Going Concern Concept
Going Concern Concept: Definition
The concept of going concern states that all records are made on the assumption that the business will continue for the foreseeable future.
Unless it is known that the business will close down at a future time, all transactions are recorded in a routine manner and there is no need for any special valuation or adjustment.
Going Concern Concept: Explanation
Under this concept, it is assumed that the business will operate for a long period of time. When a business is started, it is assumed that it will not be dissolved in the near future.
The financial statements (i.e., profit and loss account and balance sheet) are also prepared under this assumption, as this concept leads to a distinction being made between capital and revenue expenditures.
Here, it should also be noted that the assumption is not made that the business will be profitable throughout its existence.
As this concept relates to the future, which is inherently unpredictable, several factors can be used to determine whether a business is a going concern. These include:
- Strong capital structure
- Ability to overcome short-term risk
- Possession of reasonable liquid assets
- Continuous demand for products
However, if it is known that a business will close down in, for example, the next two or three months, it would be more appropriate to state its assets not at cost but at the value at which these can be sold on the closure of the business.
At this stage, it may also be necessary to take account of all legal obligations that may not have been previously brought to books.
Unless it is categorically stated otherwise, all accounting records and income statements or balance sheets are prepared on the assumption that the business will continue to function for an indefinite future period.
The laws that bind corporations in all countries state that a company is presumed to have an uninterrupted existence with continuing activity until such time as it is legally liquidated.
If the results of the operations of the business enterprise were to be accounted for based on expected liquidation, it would be impossible for suppliers to supply goods and services, for employees to offer their services, and for other businesses to transact with the business entity.
For this reason, for purposes of accounting, business enterprises are presumed to carry on their operations indefinitely until such time as they are in fact liquidated.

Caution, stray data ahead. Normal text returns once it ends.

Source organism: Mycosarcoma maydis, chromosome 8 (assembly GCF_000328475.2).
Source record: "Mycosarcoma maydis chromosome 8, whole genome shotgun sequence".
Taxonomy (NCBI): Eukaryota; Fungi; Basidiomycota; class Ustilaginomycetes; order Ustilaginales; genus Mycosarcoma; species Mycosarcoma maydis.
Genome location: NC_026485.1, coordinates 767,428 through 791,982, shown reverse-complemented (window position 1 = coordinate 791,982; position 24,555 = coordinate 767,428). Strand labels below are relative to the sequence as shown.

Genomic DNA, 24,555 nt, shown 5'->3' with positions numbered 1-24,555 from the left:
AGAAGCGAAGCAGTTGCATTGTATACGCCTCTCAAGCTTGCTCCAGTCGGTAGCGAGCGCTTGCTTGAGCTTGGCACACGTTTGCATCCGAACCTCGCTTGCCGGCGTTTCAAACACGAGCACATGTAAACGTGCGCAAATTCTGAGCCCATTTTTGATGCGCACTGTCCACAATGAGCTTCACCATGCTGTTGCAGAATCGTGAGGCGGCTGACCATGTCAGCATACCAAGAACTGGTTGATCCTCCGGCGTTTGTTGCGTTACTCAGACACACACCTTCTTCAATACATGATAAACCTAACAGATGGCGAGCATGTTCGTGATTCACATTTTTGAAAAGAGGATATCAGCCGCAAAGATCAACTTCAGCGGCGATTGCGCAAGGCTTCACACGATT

A corollary to the going concern concept is the assumption that a business enterprise will not be liquidated within the foreseeable future.
This is because it would make it impossible for the business to carry out its present contractual commitments or to use its resources according to a predetermined plan of operation.
The going concern concept is best summarized as follows:
The enterprise is normally viewed as a going concern, that is, as continuing in operation for the foreseeable future. It is assumed that the enterprise has neither the intention nor the necessity of liquidation or of curtailing materially the scale of its operations.
An organization produces a compound called Chemical X. Unexpectedly, the federal government imposes a limitation on the production, export, import, sale, and marketing of this compound in the country.
Given these circumstances, if Chemical X is the only product the company produces, the business will no longer be classified as a going concern.
The National Company has fallen into serious financial problems and cannot cover its duties. Due to this, the federal government provides the company with a bailout package and also a guarantee to clear all its credit payments.
Regardless of its weak financial standing, the National Company is still considered a going concern.
The Eastern Company has closed a division but will continue working in its other divisions as usual. The business is a going concern because the closing down of a small portion of business does not impair the capacity of the enterprise to continue indefinitely in the future.
A small business cannot make payments to its creditors due to an extremely poor liquidity position. The court grants the purchase price of liquidating the company upon the petition of one of the firm’s creditors.
The business is not a going concern as, according to the available evidence, it will not be able to continue its operations for a long time in the future.